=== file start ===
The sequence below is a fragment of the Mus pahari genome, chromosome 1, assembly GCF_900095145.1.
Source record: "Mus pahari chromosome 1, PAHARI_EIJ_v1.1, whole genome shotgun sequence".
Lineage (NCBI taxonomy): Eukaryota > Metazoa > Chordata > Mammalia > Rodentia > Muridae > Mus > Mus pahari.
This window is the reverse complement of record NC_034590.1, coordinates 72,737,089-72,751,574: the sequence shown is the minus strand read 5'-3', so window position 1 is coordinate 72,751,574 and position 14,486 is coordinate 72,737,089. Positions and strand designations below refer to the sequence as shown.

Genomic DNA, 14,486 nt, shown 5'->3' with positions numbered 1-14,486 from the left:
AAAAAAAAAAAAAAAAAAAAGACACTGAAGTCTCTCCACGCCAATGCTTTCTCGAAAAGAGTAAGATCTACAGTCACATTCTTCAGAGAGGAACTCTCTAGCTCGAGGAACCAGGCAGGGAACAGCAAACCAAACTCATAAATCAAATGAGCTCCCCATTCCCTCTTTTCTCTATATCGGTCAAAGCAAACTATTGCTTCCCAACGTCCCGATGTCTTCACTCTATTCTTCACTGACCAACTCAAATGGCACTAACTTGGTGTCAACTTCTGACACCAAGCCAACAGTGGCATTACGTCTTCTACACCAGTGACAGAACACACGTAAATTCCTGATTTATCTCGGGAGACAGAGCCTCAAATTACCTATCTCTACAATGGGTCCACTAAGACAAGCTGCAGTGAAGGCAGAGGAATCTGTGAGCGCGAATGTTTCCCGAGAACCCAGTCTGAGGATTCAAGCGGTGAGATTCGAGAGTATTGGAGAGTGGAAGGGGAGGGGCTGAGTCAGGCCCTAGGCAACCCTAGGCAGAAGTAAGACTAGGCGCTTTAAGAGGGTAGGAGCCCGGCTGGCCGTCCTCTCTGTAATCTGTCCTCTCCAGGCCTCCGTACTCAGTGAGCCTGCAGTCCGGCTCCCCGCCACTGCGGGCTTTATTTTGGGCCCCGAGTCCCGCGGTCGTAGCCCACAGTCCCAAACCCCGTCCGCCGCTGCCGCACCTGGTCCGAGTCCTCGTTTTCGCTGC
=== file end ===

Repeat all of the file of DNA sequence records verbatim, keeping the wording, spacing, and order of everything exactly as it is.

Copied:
The sequence below is a fragment of the Mus pahari genome, chromosome 1, assembly GCF_900095145.1.
Source record: "Mus pahari chromosome 1, PAHARI_EIJ_v1.1, whole genome shotgun sequence".
Lineage (NCBI taxonomy): Eukaryota > Metazoa > Chordata > Mammalia > Rodentia > Muridae > Mus > Mus pahari.
This window is the reverse complement of record NC_034590.1, coordinates 72,737,089-72,751,574: the sequence shown is the minus strand read 5'-3', so window position 1 is coordinate 72,751,574 and position 14,486 is coordinate 72,737,089. Positions and strand designations below refer to the sequence as shown.

Genomic DNA, 14,486 nt, shown 5'->3' with positions numbered 1-14,486 from the left:
AAAAAAAAAAAAAAAAAAAAGACACTGAAGTCTCTCCACGCCAATGCTTTCTCGAAAAGAGTAAGATCTACAGTCACATTCTTCAGAGAGGAACTCTCTAGCTCGAGGAACCAGGCAGGGAACAGCAAACCAAACTCATAAATCAAATGAGCTCCCCATTCCCTCTTTTCTCTATATCGGTCAAAGCAAACTATTGCTTCCCAACGTCCCGATGTCTTCACTCTATTCTTCACTGACCAACTCAAATGGCACTAACTTGGTGTCAACTTCTGACACCAAGCCAACAGTGGCATTACGTCTTCTACACCAGTGACAGAACACACGTAAATTCCTGATTTATCTCGGGAGACAGAGCCTCAAATTACCTATCTCTACAATGGGTCCACTAAGACAAGCTGCAGTGAAGGCAGAGGAATCTGTGAGCGCGAATGTTTCCCGAGAACCCAGTCTGAGGATTCAAGCGGTGAGATTCGAGAGTATTGGAGAGTGGAAGGGGAGGGGCTGAGTCAGGCCCTAGGCAACCCTAGGCAGAAGTAAGACTAGGCGCTTTAAGAGGGTAGGAGCCCGGCTGGCCGTCCTCTCTGTAATCTGTCCTCTCCAGGCCTCCGTACTCAGTGAGCCTGCAGTCCGGCTCCCCGCCACTGCGGGCTTTATTTTGGGCCCCGAGTCCCGCGGTCGTAGCCCACAGTCCCAAACCCCGTCCGCCGCTGCCGCACCTGGTCCGAGTCCTCGTTTTCGCTGC